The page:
At first blush, you wouldn’t be foolish to read the earnings press release from Yingli Green Energy and wonder why this tiny Chinese company is playing with derivatives and playing badly with them by losing $29.9 million.
Even an analyst on the company’s conference call today was seeking help in understanding the derivatives-related loss. The answer he got back was “accounting treatment.” Which was true, but it’s a little more complicated than that and seems to do more with the vagaries of accounting rules rather than any silly playing around with derivatives.
The confusion begins with this language in the company’s press release today: “Loss on derivative liabilities in the second quarter of 2009 was primarily due to the changes in the fair value of derivative liabilities…”
Here’s what happened. In January, Yingli drew down a $50 million loan from an outfit called Asia Debt Management Hong Kong. It carries a 12% interest rate and it is a three-year lending facility. It also issues ADM 4.125 million warrants to buy stock, exercisable at $5.64.
Those are pretty onerous terms, so you can understand why Yingli would want to get out from that lending facility as soon as possible. And it did, earlier this summer. It raised $194 million in June through a stock offering and paid down the $50 million loan. Now here’s where the tricky accounting comes into play.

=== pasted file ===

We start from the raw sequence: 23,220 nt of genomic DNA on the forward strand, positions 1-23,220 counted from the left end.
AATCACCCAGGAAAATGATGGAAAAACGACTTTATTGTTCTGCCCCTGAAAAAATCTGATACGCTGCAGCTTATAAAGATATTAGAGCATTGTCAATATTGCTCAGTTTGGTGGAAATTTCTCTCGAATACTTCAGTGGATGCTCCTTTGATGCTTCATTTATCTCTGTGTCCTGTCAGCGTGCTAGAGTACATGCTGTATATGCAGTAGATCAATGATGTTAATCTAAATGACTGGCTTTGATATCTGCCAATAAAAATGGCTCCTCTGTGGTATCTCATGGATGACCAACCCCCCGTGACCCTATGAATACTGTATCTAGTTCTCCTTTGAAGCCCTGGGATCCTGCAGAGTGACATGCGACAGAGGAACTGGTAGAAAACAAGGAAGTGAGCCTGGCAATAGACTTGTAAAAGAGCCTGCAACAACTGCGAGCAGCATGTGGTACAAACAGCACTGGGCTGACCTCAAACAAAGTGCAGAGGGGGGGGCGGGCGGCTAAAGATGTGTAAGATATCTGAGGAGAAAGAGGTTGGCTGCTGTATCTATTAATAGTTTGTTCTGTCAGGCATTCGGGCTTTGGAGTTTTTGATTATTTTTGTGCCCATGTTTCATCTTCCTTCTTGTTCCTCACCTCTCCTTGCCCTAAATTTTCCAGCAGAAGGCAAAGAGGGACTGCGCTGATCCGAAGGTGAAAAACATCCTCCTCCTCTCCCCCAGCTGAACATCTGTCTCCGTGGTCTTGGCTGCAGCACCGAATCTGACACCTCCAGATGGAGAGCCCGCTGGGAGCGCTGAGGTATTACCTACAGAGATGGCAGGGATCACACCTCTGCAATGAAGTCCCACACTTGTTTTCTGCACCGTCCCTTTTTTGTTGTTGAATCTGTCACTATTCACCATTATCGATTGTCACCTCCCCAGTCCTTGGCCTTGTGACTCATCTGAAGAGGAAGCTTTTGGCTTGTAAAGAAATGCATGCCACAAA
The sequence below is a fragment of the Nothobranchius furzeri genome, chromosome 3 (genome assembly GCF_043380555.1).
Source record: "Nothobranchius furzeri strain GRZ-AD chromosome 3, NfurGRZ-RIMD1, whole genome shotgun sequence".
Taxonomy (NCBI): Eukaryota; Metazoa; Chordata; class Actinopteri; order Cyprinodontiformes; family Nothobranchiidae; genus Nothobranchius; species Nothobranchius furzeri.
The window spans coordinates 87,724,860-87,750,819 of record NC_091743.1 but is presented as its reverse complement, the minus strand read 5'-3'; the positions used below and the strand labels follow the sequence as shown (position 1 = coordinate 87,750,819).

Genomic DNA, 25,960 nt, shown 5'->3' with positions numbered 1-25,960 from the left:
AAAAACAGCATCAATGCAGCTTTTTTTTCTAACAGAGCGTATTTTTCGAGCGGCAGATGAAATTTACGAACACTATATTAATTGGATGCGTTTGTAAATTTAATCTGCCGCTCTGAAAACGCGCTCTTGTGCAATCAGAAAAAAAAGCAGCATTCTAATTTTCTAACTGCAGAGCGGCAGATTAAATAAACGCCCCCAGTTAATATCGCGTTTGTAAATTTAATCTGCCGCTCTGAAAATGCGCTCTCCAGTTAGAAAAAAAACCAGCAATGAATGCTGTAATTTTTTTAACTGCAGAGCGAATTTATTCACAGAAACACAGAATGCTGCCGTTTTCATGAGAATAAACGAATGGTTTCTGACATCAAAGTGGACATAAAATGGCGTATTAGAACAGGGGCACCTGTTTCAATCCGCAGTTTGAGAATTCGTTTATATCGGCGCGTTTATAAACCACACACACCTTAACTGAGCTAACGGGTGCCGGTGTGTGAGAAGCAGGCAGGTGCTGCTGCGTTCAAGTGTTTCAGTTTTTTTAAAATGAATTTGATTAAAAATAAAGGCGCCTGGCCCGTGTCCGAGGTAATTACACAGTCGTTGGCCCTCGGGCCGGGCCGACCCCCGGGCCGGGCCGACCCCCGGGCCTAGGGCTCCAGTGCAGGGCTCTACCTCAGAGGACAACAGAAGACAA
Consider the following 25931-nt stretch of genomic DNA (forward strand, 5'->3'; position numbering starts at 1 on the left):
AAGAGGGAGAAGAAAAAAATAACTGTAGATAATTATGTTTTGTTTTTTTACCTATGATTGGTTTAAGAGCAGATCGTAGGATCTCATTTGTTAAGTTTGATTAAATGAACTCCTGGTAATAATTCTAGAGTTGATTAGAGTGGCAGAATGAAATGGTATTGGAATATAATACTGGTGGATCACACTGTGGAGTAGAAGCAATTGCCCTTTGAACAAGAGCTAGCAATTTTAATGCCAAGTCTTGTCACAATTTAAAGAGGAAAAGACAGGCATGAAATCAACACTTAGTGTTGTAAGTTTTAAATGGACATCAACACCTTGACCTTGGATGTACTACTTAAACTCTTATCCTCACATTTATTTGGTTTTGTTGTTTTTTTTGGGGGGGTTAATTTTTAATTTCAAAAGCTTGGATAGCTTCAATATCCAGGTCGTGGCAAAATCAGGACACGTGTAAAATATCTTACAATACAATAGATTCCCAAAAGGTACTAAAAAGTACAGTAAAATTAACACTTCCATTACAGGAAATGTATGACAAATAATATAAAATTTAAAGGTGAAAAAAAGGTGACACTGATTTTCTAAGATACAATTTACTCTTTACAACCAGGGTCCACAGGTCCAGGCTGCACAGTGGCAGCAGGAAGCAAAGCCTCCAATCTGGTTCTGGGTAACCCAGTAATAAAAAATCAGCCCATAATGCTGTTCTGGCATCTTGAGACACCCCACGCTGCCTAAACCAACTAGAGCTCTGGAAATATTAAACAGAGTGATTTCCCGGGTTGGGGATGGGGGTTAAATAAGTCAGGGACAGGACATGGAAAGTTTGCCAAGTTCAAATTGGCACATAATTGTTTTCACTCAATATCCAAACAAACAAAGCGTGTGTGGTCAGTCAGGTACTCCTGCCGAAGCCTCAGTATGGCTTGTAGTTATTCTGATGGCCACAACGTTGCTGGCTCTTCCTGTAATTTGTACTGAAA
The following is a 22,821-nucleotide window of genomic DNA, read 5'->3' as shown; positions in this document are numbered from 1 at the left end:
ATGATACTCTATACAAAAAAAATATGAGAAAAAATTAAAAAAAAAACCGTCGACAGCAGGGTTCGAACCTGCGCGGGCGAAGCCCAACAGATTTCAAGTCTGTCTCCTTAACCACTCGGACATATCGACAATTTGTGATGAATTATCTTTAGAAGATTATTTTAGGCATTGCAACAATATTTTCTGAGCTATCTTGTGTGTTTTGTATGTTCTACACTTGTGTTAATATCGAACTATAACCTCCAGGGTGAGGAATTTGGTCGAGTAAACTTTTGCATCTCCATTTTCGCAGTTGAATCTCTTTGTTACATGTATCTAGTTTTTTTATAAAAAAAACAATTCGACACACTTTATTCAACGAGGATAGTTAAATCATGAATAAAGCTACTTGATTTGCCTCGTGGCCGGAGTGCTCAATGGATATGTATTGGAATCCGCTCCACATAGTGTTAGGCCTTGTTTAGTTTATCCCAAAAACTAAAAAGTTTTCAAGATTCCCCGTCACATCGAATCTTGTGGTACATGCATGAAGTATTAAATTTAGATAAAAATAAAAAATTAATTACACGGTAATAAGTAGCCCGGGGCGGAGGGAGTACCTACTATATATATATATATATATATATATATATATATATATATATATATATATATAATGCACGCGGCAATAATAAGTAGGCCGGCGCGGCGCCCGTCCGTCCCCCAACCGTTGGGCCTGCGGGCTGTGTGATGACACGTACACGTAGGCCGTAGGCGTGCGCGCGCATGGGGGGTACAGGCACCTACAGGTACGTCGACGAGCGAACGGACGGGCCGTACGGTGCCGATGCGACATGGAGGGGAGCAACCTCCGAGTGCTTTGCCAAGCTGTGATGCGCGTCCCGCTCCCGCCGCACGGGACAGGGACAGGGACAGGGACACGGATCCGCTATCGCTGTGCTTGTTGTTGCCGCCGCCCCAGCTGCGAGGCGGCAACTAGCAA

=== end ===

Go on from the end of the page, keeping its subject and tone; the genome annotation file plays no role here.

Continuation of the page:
The company has said in filings with the Securities and Exchange Commission that accounting rules essentially make them figure the value of the transaction with ADM is the loan amount and the value of the warrants. So, what the company had to do was discount or subtract the warrant amount from the loan, which according to a transcript of the conference call, was a $35.6 million discount. So in essence the company paid $50 million for something worth about $15 million and had to write off that $35.6 million. (ADM still held the warrants when the loan was repaid). The warrant value rose significantly with the stock price, which traded over $16 a share in June.
Those warrants could still come back to bite the company because according to the terms of those warrants, any unexercised warrants have to be bought back by the company at $7 each.
Yingli also issued convertible notes to an outfit called Trustbridge and said today that the embedded conversion feature of those notes resulted in a charge as well, as did the warrants. That came out to an about $30 million charge.
The confusion over the derivative liabilities could very well be why the stock of this maker of solar cell-related products closed 5.28% lower at $11.12. When you strip away the charges, the company beat consensus estimates for earnings and came in with slightly higher revenues that had been expected.